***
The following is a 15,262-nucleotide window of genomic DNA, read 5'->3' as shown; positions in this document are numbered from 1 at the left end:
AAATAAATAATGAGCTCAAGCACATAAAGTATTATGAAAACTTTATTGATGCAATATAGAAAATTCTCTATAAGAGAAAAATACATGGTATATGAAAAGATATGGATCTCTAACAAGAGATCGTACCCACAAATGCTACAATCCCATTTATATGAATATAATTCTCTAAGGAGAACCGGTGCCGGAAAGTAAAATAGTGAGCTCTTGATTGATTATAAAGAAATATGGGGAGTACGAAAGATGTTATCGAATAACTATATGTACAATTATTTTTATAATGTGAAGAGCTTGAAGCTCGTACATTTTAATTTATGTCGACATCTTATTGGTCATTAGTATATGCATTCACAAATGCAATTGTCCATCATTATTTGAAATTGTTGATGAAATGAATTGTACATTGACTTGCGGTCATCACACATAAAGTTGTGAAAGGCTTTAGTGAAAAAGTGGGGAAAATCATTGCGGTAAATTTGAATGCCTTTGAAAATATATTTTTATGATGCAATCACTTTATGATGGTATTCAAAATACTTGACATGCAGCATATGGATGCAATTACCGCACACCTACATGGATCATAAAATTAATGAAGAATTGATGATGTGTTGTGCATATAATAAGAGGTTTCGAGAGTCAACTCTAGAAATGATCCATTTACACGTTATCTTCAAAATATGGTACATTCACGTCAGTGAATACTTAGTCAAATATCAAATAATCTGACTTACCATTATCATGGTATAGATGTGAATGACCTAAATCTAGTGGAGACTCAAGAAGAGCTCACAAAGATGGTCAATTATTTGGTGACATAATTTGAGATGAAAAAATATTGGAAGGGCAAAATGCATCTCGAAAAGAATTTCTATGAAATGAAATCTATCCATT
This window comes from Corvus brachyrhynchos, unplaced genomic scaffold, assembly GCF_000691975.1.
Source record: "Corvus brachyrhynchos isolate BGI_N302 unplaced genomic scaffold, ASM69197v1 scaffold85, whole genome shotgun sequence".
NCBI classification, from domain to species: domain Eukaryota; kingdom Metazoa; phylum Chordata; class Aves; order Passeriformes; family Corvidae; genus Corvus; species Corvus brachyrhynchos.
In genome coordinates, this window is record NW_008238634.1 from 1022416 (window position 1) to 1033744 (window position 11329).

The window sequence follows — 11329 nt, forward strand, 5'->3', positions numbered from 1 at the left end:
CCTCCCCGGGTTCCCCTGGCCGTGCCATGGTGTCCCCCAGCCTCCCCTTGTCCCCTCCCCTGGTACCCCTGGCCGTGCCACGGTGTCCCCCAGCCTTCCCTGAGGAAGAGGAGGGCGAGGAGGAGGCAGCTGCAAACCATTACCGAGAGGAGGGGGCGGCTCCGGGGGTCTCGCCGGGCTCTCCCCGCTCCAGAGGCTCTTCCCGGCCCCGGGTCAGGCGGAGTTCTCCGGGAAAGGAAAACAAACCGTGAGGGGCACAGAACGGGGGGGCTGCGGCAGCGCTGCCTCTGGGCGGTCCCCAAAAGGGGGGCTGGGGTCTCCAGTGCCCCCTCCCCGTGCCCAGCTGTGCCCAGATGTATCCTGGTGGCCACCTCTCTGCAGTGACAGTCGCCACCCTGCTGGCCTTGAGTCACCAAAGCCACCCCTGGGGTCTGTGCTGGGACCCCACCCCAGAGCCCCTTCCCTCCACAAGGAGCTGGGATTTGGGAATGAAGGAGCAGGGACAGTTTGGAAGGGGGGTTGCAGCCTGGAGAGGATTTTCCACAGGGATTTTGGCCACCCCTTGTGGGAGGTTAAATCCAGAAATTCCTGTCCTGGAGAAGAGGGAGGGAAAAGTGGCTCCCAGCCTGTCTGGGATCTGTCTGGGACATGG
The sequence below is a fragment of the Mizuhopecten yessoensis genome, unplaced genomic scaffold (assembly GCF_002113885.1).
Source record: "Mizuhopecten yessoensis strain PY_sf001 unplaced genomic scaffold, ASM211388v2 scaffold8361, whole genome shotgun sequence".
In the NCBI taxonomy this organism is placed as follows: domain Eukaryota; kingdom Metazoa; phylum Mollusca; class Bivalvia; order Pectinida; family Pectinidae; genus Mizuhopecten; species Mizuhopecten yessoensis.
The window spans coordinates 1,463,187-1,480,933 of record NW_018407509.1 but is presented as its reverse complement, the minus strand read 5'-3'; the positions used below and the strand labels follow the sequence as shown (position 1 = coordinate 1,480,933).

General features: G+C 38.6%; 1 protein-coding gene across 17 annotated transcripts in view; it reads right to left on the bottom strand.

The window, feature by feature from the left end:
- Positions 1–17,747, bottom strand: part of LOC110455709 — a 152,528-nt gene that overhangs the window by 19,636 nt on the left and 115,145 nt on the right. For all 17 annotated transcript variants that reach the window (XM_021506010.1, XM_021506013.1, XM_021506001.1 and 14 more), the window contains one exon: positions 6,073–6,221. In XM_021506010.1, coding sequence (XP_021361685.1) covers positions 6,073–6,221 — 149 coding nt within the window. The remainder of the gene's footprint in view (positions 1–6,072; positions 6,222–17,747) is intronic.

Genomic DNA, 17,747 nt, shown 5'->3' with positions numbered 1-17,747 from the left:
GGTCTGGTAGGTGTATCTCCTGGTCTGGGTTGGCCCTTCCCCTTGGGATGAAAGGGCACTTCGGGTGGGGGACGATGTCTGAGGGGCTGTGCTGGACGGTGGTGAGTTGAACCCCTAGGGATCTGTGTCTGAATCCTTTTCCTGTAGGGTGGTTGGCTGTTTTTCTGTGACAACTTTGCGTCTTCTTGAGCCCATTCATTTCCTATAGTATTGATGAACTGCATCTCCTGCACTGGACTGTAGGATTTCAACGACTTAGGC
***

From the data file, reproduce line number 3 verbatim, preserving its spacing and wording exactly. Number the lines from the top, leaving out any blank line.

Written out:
This window comes from Corvus brachyrhynchos, unplaced genomic scaffold, assembly GCF_000691975.1.